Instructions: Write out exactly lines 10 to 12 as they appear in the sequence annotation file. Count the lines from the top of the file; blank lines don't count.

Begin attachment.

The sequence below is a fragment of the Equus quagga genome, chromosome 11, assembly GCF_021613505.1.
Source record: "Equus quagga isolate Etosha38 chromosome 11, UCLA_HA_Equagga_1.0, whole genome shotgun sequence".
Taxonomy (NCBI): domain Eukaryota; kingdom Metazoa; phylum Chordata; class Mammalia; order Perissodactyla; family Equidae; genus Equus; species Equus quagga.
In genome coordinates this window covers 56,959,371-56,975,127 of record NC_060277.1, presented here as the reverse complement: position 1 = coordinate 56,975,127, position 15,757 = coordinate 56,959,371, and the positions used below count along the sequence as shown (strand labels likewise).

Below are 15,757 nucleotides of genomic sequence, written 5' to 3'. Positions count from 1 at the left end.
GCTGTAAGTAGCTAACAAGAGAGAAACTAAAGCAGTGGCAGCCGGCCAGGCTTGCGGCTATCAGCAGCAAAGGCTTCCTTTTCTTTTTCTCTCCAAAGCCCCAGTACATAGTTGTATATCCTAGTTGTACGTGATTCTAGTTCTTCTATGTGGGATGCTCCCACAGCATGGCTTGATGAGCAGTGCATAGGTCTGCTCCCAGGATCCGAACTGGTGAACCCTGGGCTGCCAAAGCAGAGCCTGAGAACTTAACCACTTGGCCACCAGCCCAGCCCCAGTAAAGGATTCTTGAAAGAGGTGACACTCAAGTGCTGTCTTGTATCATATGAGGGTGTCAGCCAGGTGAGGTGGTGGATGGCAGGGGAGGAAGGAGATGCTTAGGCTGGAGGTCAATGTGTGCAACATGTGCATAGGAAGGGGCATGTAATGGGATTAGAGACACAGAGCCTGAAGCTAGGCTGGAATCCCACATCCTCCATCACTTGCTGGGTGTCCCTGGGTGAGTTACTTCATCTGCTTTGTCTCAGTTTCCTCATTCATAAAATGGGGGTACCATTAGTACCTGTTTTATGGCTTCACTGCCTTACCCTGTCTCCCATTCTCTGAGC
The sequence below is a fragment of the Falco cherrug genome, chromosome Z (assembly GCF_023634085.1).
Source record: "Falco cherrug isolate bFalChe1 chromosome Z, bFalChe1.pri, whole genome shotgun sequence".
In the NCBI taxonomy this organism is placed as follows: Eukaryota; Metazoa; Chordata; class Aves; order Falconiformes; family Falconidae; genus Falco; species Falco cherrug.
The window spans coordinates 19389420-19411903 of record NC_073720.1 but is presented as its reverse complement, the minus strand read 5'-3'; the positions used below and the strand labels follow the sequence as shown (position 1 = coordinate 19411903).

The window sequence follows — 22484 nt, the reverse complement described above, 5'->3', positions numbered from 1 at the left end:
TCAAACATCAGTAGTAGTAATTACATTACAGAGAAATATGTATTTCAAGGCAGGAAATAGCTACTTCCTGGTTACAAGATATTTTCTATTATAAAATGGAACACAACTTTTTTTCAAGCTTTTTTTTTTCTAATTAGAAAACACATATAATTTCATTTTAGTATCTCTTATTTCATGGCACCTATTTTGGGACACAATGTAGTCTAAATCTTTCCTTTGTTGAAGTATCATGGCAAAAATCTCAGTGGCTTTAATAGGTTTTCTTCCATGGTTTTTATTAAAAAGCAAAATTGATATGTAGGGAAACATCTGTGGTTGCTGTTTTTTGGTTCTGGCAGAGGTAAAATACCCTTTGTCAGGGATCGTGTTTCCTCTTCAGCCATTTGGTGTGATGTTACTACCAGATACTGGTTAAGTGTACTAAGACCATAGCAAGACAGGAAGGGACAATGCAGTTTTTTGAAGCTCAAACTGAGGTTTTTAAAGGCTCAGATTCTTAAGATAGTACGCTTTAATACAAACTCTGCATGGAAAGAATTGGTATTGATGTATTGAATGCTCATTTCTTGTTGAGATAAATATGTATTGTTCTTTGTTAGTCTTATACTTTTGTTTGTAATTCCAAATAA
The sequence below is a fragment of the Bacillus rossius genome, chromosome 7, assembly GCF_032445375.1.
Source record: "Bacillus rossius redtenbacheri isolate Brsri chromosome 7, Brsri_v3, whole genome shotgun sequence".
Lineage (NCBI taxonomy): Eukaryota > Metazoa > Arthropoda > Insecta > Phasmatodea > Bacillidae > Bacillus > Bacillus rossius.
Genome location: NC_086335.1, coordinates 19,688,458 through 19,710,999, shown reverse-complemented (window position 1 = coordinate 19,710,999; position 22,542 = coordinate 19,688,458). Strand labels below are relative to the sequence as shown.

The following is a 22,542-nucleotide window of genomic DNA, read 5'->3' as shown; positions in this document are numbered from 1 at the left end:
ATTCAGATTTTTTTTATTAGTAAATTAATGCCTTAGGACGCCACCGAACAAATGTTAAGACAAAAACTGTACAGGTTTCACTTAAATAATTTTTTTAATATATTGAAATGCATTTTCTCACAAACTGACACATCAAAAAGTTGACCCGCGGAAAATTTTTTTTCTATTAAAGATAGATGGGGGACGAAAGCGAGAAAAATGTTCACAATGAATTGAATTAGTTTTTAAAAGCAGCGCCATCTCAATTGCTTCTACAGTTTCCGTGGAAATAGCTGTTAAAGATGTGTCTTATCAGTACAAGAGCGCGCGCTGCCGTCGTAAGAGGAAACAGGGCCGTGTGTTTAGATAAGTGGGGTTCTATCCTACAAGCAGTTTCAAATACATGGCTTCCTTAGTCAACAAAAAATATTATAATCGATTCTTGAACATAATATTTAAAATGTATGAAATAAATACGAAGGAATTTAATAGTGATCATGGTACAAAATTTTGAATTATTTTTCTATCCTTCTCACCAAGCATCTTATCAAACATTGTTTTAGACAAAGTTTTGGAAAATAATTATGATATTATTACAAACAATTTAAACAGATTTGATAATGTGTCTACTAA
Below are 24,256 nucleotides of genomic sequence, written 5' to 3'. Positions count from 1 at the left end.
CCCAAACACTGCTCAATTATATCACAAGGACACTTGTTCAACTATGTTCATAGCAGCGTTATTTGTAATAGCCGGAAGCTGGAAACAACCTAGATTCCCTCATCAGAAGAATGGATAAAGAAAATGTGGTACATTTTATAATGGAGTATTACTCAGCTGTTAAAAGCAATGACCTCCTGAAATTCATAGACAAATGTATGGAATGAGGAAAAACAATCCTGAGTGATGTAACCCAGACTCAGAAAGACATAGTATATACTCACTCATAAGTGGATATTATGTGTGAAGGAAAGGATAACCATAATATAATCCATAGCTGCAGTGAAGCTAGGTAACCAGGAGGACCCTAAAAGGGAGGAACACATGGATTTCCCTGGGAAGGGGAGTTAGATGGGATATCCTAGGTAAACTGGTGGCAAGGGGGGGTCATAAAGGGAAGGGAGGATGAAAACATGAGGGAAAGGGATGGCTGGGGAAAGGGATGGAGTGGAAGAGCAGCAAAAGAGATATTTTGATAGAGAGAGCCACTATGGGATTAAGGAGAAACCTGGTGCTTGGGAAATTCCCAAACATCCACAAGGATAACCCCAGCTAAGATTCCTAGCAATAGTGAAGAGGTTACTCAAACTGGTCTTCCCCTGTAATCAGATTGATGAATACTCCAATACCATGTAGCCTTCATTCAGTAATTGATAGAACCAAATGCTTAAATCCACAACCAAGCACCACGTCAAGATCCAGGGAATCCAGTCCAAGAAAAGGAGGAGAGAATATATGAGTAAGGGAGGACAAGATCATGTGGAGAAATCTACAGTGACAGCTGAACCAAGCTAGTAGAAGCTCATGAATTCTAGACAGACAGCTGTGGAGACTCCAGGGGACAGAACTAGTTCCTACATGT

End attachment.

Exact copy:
The window spans coordinates 19389420-19411903 of record NC_073720.1 but is presented as its reverse complement, the minus strand read 5'-3'; the positions used below and the strand labels follow the sequence as shown (position 1 = coordinate 19411903).

The window sequence follows — 22484 nt, the reverse complement described above, 5'->3', positions numbered from 1 at the left end:
TCAAACATCAGTAGTAGTAATTACATTACAGAGAAATATGTATTTCAAGGCAGGAAATAGCTACTTCCTGGTTACAAGATATTTTCTATTATAAAATGGAACACAACTTTTTTTCAAGCTTTTTTTTTTCTAATTAGAAAACACATATAATTTCATTTTAGTATCTCTTATTTCATGGCACCTATTTTGGGACACAATGTAGTCTAAATCTTTCCTTTGTTGAAGTATCATGGCAAAAATCTCAGTGGCTTTAATAGGTTTTCTTCCATGGTTTTTATTAAAAAGCAAAATTGATATGTAGGGAAACATCTGTGGTTGCTGTTTTTTGGTTCTGGCAGAGGTAAAATACCCTTTGTCAGGGATCGTGTTTCCTCTTCAGCCATTTGGTGTGATGTTACTACCAGATACTGGTTAAGTGTACTAAGACCATAGCAAGACAGGAAGGGACAATGCAGTTTTTTGAAGCTCAAACTGAGGTTTTTAAAGGCTCAGATTCTTAAGATAGTACGCTTTAATACAAACTCTGCATGGAAAGAATTGGTATTGATGTATTGAATGCTCATTTCTTGTTGAGATAAATATGTATTGTTCTTTGTTAGTCTTATACTTTTGTTTGTAATTCCAAATAA